In regards to rock before sand and sand before rock, I always do rock before sand. Especially in a reef environment, rock needs to be extremely stable when stacked. By adding rock first, the sand will then fill in around the bases of the rock structures and will add much stability you won't get any other way. Any animals that may dig, tunnel, or burrow in the sand, such as nassarius snails, sand sifting starfish, gobys, even fish... if the rock is on top of the sand, these animals then have the ability to upset the sand beneath the rock and can send it all tumbling down on themselves at any time. You might want to give that some thought before adding sand first. Once you add corals, it would be a real pity to see it all go tumbling down in the middle of the night, only to wake up and find your favorite coral in pieces, or stuck under a rock where you can't easily reach it... or worse... dead fish.

You made mention that my biocube is the only tank I have... just want to make sure I clarify, this is the only marine tank I have at present. Since moving a few yrs ago I lack the room or money to set them all back up as before. Before moving I had 8 marine tanks running, the biggest was 120 gallons. My husband and I also ran the marine dept at the store for many yrs. I just didn't want you to think I am a newbie in saltwater. I haven't been a newbie in over 15 yrs. At the store my hubby designed and buit the filtration system for the marine dept. The skimming unit was about 7 ft tall. We had a huge marine dept that thrived. The biocube is just my latest toy because I had always set up standard tanks prior to this. Also want to toss in there that I have kept tanks with and without UV, and while there is a noticable difference in how much work is involved in keeping the fish as healthy, it is not a must have. Your work without one will just mean a little bit of extra when it comes time to deciding what fish to keep that can handle the environment you are able to create and maintain.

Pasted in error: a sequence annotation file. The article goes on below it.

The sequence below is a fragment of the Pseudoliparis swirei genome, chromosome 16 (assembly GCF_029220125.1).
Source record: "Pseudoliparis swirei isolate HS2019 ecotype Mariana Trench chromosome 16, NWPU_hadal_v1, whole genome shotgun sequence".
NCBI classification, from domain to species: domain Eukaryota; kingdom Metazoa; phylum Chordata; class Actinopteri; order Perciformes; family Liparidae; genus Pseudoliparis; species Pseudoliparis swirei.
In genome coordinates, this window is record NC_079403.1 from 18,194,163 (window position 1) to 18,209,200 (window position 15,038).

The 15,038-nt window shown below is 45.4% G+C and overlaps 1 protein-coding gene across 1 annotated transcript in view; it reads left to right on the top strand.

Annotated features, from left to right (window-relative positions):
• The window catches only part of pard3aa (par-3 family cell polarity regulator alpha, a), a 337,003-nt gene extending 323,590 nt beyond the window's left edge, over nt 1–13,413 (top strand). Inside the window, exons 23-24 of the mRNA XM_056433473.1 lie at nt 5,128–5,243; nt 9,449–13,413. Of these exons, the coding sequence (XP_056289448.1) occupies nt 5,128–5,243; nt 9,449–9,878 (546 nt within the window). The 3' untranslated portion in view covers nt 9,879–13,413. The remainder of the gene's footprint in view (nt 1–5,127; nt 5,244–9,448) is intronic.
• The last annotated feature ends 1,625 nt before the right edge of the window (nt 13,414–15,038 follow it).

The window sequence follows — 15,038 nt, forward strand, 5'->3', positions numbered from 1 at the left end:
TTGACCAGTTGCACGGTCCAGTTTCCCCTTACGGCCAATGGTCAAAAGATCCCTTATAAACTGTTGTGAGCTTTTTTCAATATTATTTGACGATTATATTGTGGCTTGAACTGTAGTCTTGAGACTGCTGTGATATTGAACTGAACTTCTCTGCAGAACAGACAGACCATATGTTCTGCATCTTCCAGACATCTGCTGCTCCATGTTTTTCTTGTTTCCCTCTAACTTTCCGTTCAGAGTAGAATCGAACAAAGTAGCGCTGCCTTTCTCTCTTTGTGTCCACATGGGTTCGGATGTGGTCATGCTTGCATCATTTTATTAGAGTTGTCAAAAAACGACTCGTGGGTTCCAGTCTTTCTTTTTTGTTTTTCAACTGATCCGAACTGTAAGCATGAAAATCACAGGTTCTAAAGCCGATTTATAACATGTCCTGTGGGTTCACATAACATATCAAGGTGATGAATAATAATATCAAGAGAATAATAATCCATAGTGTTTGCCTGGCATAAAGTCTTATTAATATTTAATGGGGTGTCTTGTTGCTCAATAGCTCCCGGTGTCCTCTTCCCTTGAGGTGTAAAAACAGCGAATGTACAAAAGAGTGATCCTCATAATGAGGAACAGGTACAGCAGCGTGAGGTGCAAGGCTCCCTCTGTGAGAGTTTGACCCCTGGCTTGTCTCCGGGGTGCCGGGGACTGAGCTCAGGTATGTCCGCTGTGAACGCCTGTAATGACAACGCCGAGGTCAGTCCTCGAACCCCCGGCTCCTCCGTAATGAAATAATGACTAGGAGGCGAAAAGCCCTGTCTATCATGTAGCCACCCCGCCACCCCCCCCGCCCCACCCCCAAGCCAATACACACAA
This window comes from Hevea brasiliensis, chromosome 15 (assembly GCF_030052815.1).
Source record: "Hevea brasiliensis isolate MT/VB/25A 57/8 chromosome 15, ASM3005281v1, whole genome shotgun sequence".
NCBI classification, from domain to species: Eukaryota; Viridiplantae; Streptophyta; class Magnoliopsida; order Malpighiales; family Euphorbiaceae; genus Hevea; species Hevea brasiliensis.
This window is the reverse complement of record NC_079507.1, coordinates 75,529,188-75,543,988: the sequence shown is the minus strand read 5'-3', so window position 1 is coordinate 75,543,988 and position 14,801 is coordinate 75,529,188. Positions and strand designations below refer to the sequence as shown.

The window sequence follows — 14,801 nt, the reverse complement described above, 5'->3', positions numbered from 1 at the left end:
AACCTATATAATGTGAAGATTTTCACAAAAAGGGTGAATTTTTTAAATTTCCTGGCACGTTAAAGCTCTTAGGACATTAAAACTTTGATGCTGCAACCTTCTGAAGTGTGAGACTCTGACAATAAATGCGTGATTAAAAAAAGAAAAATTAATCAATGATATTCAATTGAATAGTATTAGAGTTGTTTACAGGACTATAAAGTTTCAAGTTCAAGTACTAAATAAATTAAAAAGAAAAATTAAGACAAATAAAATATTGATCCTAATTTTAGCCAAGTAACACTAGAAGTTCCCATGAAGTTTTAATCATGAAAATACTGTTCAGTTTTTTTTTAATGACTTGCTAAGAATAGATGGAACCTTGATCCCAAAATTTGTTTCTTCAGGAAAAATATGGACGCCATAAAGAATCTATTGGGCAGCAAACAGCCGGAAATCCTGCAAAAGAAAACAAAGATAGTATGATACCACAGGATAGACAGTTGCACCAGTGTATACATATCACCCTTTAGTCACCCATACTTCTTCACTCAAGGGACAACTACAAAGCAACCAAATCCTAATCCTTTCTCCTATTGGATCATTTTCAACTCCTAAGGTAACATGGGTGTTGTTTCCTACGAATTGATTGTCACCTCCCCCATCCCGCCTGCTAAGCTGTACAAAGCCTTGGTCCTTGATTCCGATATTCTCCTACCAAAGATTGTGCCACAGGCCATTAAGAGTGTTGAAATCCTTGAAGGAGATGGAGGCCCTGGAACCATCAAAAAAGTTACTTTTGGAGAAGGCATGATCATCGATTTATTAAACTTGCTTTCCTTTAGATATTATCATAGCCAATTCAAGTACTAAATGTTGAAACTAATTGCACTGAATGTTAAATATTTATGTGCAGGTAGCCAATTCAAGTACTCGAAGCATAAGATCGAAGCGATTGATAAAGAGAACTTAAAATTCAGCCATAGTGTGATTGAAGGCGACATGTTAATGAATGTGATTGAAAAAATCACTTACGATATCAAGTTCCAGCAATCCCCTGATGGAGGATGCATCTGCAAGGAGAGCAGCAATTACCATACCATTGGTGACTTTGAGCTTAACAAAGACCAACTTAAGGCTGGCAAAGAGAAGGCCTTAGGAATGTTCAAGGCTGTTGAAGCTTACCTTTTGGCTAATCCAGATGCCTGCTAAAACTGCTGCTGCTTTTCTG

I can't wait to see your photos!

You asked about the different types of rock to work with. Yes, you can seed dry rock from live sand, but I will warn you it can take a very long time to accomplish. The best way to work with dry rock is to mix with live rock and live sand. This will increase the diversity of the life inside the sand and rock that will thus seed the dry rock. The more dry rock you work with the longer it will take to have fully cured rock and thus a fully stable tank. A good estimate for dry rock is average 6 - 12 months to fully cure this way depending on how dense the rock is and how much bioload you have to work with for seeding. Some rock can take more than 12 months.

When considering dry rock please be careful which types of rock you select. The typical rocks found for decorating a freshwater tank are not an overall good choice for a marine tank due to the metals most of them are known to contain. In finding dry rock you would be seeking "base rock", which is former live rock that has been dried and sometimes even bleached. If you find you need to raise calcium/hardness/pH, honeycomb rock is also safe to use, but you will not get the same biofiltration from it as you will from base rock or live rock due to its density. This would also require close monitoring of calcium/hardness/pH to make sure it doesn't exceed safe levels.

I hope this has helped some. Best of luck to you. When you are ready to start a build thread, would you please post a link to it here so I can find it easily? My schedule is very limited so I don't usually have time to browse the forum when I come here. I don't want to miss out!

Thanks in advance!
Thanks for all your advice -- it's always appreciated and informative. The reason why I mentioned the biocube, wasn't because I think you only had a biocube. I definitely didn't mean any insult about it. I definitely can tell with the amount of information you always provide that you know absolutely what you're talking about, and would never just assume that you were a newbie.

Your factful responses encouraged me to pick a biocube up and now i'm in the mix with it. my rocks are luckily coming later than my tank, so i'll have everything ready in a timely manor. as far as the sand, i'll follow your advice for it.

I will be purchasing a meter, but since I don't even have a tank yet I figure i'll 1st use saltwater readily mixed from my lfs. I'll then start buying saltmix from the LFS and R/O water from my local supermarket.

As far as bioload, I don't think it'll be too bad, with 2 clown fish and 1 flame angel. I heard mushrooms as well as some coral goes well, I'll have questions about those later.

Thank you so much for answering my quesiton about sand or rock 1st. That boggled my mind for a while, and not only have you provided a lot of important factual info, but also given me a lot more to read on (which i'm happy about). thanks again and again for helping me out =D